Opening Statement before the Standing Committee on Public Accounts
(Report 5—2022 Reports of the Auditor General of Canada)
29 November 2022
Karen Hogan, Fellow Chartered Professional AccountantFCPA, Fellow Chartered AccountantFCA
Auditor General of Canada
Mr. Chair, thank you for this opportunity to discuss our report on chronic homelessness, which was tabled in Parliament on November 15. I would like to acknowledge that this hearing is taking place on the traditional unceded territory of the Algonquin Anishinaabe people. Joining me today are Casey Thomas and Sean MacLennan, who led this audit.
This audit examined whether Employment and Social Development Canada and Infrastructure Canada worked together to prevent and reduce chronic homelessness. We also wanted to know whether the Canada Mortgage and Housing Corporation delivered programs that improved housing outcomes for vulnerable Canadians, including those experiencing chronic homelessness.
We found that the organizations did not know whether efforts to date had improved housing outcomes for vulnerable Canadians. Infrastructure Canada did not have all the information it needed to know whether homelessness and chronic homelessness had increased or decreased since 2019. Where the department did have data, for example on the increased use of shelters by families since 2016, it did not analyze why this was occurring or whether there was a need to adjust its programs.
The Canada Mortgage and Housing Corporation did not know whether those most in need benefited from its housing initiatives. The corporation measured and reported on its outputs, such as the total number of units built, but it did not know how many people were being housed or which vulnerable groups were being helped. For example, it did not know whether units intended for persons with disabilities were in fact occupied by disabled persons. In addition, some rental housing units that the corporation considered affordable were often not affordable for low-income households and vulnerable groups.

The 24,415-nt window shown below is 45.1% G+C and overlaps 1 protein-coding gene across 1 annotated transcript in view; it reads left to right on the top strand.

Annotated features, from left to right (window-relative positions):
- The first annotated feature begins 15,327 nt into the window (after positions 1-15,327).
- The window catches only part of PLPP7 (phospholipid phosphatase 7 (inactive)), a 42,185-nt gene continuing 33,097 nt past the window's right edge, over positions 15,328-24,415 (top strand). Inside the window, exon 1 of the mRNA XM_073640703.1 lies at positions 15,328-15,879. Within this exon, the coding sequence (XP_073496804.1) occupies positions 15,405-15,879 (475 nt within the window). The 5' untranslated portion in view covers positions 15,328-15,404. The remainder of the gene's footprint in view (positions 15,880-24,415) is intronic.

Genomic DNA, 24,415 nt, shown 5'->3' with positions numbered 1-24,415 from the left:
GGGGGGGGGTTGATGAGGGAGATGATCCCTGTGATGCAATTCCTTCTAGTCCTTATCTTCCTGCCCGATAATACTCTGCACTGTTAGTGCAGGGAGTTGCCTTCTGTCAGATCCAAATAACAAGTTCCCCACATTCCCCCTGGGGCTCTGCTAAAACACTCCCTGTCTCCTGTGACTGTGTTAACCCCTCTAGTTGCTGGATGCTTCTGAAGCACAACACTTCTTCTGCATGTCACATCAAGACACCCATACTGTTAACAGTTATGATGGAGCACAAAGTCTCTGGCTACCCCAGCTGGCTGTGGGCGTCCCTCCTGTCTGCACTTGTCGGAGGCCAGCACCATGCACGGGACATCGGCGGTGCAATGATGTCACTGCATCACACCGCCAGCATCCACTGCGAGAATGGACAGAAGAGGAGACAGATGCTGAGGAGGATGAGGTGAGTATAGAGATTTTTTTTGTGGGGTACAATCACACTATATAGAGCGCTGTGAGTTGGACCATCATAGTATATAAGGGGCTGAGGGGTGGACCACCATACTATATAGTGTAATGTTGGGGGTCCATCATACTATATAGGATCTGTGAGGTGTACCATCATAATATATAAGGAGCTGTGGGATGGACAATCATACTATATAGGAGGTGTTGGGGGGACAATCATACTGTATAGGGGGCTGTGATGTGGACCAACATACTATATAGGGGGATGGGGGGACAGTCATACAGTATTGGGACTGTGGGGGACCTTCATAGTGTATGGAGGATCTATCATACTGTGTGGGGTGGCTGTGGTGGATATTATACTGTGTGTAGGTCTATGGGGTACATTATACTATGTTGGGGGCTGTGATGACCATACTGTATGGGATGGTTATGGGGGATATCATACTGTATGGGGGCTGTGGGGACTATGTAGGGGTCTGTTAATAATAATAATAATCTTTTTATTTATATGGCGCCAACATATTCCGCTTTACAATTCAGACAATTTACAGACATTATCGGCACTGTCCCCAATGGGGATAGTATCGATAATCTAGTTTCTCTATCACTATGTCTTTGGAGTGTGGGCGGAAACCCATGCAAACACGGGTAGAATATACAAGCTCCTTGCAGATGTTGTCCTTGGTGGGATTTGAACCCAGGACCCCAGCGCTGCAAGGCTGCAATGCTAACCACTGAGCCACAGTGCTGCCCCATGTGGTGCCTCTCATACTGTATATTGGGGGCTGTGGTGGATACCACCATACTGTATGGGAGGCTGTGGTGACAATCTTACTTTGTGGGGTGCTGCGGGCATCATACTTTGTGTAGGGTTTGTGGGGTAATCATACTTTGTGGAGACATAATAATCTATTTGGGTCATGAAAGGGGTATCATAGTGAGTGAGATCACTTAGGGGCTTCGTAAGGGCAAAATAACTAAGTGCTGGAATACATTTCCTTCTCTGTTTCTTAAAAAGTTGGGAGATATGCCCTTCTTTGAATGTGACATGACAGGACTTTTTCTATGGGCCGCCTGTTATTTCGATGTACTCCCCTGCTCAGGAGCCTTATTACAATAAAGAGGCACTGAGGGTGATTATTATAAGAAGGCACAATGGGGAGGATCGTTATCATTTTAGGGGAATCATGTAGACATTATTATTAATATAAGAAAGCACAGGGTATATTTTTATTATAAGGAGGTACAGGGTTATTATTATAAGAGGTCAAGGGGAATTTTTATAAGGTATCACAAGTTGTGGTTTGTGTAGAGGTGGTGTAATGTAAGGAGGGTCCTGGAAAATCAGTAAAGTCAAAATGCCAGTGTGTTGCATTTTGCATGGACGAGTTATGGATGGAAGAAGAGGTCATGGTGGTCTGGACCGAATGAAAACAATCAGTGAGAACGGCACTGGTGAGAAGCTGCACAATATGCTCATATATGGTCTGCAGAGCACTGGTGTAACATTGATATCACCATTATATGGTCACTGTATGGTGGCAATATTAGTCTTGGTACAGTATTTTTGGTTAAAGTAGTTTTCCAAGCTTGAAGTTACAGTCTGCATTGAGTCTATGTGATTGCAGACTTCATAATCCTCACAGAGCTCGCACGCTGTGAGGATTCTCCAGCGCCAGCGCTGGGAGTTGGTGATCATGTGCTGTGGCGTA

One of my biggest concerns is the lack of federal accountability for achieving Canada’s target to reduce chronic homelessness by half by 2028. The National Housing Strategy was launched 5 years ago, in 2017, yet there is still no lead to achieve this target.
Despite being the lead for the National Housing Strategy and overseeing the majority of its funding, the Canada Mortgage and Housing Corporation took the position that it was not directly accountable for addressing chronic homelessness. Infrastructure Canada was also of the view that while it contributed to reducing chronic homelessness, it was not solely accountable for achieving the strategy’s target of reducing chronic homelessness.
Infrastructure Canada and the Canada Mortgage and Housing Corporation were not coordinating their efforts to deliver on the National Housing Strategy’s objectives and get a roof over the heads of individuals and families. This was despite the organizations’ acknowledgement that collaboration and coordination both inside and outside the federal government are vital to addressing the housing needs of priority vulnerable groups.
Without a better alignment of efforts and clear accountability at the federal level, Infrastructure Canada and the Canada Mortgage and Housing Corporation are unlikely to meet the country’s target to reduce chronic homelessness by half by 2028.
Mr. Chair, this concludes my opening remarks. We would be pleased to answer any questions the committee may have. Thank you.